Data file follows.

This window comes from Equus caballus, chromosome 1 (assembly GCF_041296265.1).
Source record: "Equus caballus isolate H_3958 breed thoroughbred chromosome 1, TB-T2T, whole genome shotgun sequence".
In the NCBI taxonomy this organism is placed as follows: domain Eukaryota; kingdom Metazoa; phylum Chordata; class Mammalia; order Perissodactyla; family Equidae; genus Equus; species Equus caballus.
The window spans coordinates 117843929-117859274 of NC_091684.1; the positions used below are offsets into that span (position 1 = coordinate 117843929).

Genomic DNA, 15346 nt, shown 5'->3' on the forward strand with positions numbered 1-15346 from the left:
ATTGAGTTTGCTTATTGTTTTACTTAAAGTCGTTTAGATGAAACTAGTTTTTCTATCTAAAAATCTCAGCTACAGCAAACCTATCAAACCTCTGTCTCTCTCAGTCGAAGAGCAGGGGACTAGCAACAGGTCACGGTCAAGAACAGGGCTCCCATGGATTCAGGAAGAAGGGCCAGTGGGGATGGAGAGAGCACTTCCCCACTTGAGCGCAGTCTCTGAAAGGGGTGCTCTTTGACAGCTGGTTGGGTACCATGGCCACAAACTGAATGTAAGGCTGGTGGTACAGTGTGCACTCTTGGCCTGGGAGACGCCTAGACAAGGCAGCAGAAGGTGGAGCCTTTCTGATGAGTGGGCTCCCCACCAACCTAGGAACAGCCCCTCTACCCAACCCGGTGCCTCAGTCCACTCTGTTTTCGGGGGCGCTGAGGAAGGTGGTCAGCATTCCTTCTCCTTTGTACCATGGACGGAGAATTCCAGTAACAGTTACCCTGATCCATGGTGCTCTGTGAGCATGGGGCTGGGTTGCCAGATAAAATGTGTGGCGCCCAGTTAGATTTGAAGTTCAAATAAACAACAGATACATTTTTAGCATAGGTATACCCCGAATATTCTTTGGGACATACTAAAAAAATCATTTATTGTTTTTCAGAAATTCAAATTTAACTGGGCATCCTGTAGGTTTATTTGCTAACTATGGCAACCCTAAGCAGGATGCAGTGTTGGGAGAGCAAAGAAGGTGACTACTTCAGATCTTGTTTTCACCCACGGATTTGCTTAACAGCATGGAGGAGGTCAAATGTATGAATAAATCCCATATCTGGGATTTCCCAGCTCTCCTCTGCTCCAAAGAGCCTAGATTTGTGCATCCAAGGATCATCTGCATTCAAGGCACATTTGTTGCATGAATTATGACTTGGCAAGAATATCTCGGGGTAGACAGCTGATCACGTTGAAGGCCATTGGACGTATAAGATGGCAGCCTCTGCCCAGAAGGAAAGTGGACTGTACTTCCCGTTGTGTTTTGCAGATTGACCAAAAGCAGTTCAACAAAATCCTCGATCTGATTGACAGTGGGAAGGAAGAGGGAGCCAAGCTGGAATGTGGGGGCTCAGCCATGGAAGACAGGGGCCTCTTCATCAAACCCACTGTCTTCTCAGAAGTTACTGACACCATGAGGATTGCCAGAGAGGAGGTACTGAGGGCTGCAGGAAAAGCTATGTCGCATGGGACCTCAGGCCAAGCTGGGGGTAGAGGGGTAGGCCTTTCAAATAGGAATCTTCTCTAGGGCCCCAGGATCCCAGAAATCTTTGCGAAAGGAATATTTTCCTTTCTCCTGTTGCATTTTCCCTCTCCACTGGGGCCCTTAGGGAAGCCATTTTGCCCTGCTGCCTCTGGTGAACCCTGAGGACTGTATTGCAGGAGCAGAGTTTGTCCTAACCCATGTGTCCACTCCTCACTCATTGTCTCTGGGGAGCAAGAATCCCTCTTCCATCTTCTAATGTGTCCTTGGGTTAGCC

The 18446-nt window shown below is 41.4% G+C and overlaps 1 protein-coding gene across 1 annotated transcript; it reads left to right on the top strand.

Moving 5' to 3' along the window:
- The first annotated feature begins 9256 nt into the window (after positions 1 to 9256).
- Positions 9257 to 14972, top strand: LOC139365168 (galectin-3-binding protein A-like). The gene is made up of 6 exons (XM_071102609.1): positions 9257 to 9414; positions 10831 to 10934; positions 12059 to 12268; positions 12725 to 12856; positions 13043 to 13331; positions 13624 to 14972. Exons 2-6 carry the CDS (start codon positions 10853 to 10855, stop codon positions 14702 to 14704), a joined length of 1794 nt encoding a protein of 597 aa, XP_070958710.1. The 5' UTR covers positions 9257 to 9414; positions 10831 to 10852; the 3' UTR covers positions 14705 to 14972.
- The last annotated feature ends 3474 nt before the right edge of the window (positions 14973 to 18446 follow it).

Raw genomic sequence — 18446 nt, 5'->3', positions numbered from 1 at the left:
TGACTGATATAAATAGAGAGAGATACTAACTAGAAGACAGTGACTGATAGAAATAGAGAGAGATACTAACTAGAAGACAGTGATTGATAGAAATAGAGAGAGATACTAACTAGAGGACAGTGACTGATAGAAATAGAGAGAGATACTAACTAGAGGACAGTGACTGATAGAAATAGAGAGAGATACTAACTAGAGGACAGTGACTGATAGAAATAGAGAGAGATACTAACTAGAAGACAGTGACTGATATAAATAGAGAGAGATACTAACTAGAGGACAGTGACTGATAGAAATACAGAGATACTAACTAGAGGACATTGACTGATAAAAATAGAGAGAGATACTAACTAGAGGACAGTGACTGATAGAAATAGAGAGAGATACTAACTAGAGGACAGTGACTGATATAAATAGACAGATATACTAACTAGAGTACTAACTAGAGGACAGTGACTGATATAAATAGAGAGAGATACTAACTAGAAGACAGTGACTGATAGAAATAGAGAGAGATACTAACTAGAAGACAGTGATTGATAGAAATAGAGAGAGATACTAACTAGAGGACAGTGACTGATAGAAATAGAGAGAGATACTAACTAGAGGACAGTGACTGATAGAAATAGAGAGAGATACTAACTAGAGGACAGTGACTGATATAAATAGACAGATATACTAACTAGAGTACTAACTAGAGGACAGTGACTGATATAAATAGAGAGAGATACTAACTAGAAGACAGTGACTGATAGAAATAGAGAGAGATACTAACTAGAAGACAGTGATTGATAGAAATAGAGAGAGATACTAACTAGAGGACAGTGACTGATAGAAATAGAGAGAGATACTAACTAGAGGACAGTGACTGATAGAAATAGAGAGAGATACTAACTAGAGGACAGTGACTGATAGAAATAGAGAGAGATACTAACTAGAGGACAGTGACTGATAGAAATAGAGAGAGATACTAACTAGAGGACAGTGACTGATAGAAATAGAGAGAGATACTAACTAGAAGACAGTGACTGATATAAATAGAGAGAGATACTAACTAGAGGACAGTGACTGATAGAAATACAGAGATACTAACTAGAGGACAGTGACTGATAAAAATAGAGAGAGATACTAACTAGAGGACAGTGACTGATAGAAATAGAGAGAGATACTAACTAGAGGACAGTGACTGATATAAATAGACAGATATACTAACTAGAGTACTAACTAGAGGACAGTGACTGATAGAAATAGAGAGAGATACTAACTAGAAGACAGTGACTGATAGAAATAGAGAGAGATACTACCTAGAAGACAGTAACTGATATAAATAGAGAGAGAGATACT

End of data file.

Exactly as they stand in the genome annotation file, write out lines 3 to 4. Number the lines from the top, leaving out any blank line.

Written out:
In the NCBI taxonomy this organism is placed as follows: domain Eukaryota; kingdom Metazoa; phylum Chordata; class Mammalia; order Perissodactyla; family Equidae; genus Equus; species Equus caballus.
The window spans coordinates 117843929-117859274 of NC_091684.1; the positions used below are offsets into that span (position 1 = coordinate 117843929).